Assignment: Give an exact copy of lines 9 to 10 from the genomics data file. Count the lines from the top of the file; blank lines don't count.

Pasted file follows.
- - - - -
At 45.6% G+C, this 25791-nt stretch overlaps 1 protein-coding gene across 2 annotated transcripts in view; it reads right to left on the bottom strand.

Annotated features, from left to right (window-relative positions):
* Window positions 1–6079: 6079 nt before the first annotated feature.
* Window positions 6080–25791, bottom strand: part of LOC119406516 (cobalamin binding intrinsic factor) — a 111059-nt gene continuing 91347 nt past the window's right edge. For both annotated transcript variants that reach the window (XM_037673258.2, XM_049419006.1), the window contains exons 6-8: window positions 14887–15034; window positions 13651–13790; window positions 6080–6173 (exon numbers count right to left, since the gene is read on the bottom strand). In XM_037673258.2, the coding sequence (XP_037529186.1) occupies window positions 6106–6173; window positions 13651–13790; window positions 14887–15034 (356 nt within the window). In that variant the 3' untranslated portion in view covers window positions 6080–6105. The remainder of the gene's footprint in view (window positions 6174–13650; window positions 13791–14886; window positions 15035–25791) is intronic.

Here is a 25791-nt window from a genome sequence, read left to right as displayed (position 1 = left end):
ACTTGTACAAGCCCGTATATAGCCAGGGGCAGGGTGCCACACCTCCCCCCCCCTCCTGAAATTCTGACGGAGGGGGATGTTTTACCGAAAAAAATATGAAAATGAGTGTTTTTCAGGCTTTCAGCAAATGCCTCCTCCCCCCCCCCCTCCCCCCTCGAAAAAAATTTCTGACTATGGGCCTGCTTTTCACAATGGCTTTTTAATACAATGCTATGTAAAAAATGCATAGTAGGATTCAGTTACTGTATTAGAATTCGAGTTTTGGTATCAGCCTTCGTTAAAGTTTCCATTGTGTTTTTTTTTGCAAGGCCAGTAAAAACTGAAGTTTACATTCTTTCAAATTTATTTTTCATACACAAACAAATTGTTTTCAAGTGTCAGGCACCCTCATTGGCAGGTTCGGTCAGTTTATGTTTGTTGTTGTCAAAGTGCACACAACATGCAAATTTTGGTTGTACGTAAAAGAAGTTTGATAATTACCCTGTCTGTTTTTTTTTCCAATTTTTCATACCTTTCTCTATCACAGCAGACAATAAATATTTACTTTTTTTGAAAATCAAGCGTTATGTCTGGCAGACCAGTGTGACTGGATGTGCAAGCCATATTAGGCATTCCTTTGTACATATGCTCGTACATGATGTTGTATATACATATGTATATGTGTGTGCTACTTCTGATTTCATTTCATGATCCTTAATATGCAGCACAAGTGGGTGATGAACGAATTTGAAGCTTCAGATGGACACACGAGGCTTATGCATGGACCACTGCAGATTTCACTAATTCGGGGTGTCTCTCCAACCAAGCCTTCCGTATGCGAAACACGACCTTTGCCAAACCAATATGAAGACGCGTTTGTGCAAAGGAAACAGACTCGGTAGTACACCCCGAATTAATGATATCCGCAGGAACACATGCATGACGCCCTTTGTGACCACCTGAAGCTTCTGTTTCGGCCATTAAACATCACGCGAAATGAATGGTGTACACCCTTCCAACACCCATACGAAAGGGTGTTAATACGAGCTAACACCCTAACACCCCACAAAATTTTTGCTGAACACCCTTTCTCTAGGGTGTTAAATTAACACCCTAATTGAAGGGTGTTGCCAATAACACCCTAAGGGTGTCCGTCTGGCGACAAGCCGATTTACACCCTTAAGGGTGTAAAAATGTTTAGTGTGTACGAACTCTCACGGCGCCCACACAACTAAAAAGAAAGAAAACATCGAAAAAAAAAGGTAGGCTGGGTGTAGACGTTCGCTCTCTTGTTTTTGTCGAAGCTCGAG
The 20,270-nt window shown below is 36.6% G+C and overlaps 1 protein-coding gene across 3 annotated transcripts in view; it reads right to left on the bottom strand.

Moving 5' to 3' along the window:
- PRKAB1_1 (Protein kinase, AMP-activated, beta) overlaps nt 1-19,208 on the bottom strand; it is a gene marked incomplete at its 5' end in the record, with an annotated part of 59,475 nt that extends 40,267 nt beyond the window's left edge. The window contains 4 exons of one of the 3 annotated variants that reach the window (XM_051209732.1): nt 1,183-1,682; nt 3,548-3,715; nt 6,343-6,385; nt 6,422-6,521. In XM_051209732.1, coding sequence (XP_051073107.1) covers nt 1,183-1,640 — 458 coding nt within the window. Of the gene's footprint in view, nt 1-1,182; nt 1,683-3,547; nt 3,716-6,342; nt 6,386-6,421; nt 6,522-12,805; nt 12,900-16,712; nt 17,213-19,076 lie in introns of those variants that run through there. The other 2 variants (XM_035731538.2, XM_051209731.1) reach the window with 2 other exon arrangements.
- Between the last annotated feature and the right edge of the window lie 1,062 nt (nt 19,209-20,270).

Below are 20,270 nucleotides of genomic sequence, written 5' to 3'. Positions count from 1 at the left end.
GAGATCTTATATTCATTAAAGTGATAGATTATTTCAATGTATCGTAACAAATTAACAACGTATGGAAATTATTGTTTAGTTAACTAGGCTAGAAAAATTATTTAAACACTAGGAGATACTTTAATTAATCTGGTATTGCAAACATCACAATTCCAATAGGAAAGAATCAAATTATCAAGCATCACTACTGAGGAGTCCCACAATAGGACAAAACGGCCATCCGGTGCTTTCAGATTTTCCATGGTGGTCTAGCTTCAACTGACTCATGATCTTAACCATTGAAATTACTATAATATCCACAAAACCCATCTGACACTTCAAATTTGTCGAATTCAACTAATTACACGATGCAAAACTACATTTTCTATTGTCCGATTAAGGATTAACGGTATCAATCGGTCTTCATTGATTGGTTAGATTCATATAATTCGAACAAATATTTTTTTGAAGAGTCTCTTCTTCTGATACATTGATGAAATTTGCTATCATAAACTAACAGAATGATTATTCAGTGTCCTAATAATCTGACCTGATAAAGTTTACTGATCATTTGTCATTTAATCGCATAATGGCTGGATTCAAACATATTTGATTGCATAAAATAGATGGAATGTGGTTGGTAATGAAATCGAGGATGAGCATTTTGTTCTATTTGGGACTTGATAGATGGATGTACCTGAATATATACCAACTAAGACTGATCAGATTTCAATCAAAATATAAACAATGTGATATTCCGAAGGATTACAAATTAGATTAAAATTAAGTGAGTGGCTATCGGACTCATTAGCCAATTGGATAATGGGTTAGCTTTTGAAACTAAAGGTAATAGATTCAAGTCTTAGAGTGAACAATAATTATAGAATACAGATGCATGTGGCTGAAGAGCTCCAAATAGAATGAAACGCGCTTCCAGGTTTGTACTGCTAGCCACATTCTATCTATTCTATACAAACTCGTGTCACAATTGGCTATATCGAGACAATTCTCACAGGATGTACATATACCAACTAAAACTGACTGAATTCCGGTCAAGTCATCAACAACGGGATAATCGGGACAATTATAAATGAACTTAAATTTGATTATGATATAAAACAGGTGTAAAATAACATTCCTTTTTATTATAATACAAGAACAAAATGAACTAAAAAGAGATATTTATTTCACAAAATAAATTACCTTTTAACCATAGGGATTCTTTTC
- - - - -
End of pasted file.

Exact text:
- PRKAB1_1 (Protein kinase, AMP-activated, beta) overlaps nt 1-19,208 on the bottom strand; it is a gene marked incomplete at its 5' end in the record, with an annotated part of 59,475 nt that extends 40,267 nt beyond the window's left edge. The window contains 4 exons of one of the 3 annotated variants that reach the window (XM_051209732.1): nt 1,183-1,682; nt 3,548-3,715; nt 6,343-6,385; nt 6,422-6,521. In XM_051209732.1, coding sequence (XP_051073107.1) covers nt 1,183-1,640 — 458 coding nt within the window. Of the gene's footprint in view, nt 1-1,182; nt 1,683-3,547; nt 3,716-6,342; nt 6,386-6,421; nt 6,522-12,805; nt 12,900-16,712; nt 17,213-19,076 lie in introns of those variants that run through there. The other 2 variants (XM_035731538.2, XM_051209731.1) reach the window with 2 other exon arrangements.
- Between the last annotated feature and the right edge of the window lie 1,062 nt (nt 19,209-20,270).